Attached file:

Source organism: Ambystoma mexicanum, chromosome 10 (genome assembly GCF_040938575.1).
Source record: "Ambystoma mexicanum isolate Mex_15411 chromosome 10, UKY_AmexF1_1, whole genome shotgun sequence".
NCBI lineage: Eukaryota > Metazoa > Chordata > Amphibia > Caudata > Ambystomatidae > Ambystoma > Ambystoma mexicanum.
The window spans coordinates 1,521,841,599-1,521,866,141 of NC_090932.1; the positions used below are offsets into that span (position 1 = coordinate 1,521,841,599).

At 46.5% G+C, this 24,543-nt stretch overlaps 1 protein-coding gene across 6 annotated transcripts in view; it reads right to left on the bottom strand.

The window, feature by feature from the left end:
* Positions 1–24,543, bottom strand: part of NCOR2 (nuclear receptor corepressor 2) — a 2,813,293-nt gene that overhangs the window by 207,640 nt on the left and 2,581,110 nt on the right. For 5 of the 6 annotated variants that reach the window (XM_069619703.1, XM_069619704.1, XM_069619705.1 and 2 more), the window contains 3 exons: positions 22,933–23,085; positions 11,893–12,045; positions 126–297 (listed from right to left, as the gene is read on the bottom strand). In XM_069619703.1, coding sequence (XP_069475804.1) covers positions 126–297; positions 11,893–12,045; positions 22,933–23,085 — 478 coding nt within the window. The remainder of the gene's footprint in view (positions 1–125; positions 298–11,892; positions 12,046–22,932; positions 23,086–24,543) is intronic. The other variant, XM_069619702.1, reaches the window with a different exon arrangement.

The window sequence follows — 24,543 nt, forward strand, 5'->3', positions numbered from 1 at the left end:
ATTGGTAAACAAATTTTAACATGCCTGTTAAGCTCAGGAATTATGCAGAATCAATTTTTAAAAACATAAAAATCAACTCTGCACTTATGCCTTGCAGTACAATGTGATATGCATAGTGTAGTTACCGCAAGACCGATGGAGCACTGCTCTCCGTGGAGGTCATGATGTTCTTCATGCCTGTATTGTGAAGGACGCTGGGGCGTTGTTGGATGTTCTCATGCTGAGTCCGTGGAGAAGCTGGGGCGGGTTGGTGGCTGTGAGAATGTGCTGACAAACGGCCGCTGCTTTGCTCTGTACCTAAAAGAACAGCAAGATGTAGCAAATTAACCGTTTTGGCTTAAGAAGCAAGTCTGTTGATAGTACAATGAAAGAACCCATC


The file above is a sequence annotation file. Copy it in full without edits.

Source organism: Ambystoma mexicanum, chromosome 10 (genome assembly GCF_040938575.1).
Source record: "Ambystoma mexicanum isolate Mex_15411 chromosome 10, UKY_AmexF1_1, whole genome shotgun sequence".
NCBI lineage: Eukaryota > Metazoa > Chordata > Amphibia > Caudata > Ambystomatidae > Ambystoma > Ambystoma mexicanum.
The window spans coordinates 1,521,841,599-1,521,866,141 of NC_090932.1; the positions used below are offsets into that span (position 1 = coordinate 1,521,841,599).

At 46.5% G+C, this 24,543-nt stretch overlaps 1 protein-coding gene across 6 annotated transcripts in view; it reads right to left on the bottom strand.

The window, feature by feature from the left end:
* Positions 1–24,543, bottom strand: part of NCOR2 (nuclear receptor corepressor 2) — a 2,813,293-nt gene that overhangs the window by 207,640 nt on the left and 2,581,110 nt on the right. For 5 of the 6 annotated variants that reach the window (XM_069619703.1, XM_069619704.1, XM_069619705.1 and 2 more), the window contains 3 exons: positions 22,933–23,085; positions 11,893–12,045; positions 126–297 (listed from right to left, as the gene is read on the bottom strand). In XM_069619703.1, coding sequence (XP_069475804.1) covers positions 126–297; positions 11,893–12,045; positions 22,933–23,085 — 478 coding nt within the window. The remainder of the gene's footprint in view (positions 1–125; positions 298–11,892; positions 12,046–22,932; positions 23,086–24,543) is intronic. The other variant, XM_069619702.1, reaches the window with a different exon arrangement.

The window sequence follows — 24,543 nt, forward strand, 5'->3', positions numbered from 1 at the left end:
ATTGGTAAACAAATTTTAACATGCCTGTTAAGCTCAGGAATTATGCAGAATCAATTTTTAAAAACATAAAAATCAACTCTGCACTTATGCCTTGCAGTACAATGTGATATGCATAGTGTAGTTACCGCAAGACCGATGGAGCACTGCTCTCCGTGGAGGTCATGATGTTCTTCATGCCTGTATTGTGAAGGACGCTGGGGCGTTGTTGGATGTTCTCATGCTGAGTCCGTGGAGAAGCTGGGGCGGGTTGGTGGCTGTGAGAATGTGCTGACAAACGGCCGCTGCTTTGCTCTGTACCTAAAAGAACAGCAAGATGTAGCAAATTAACCGTTTTGGCTTAAGAAGCAAGTCTGTTGATAGTACAATGAAAGAACCCATC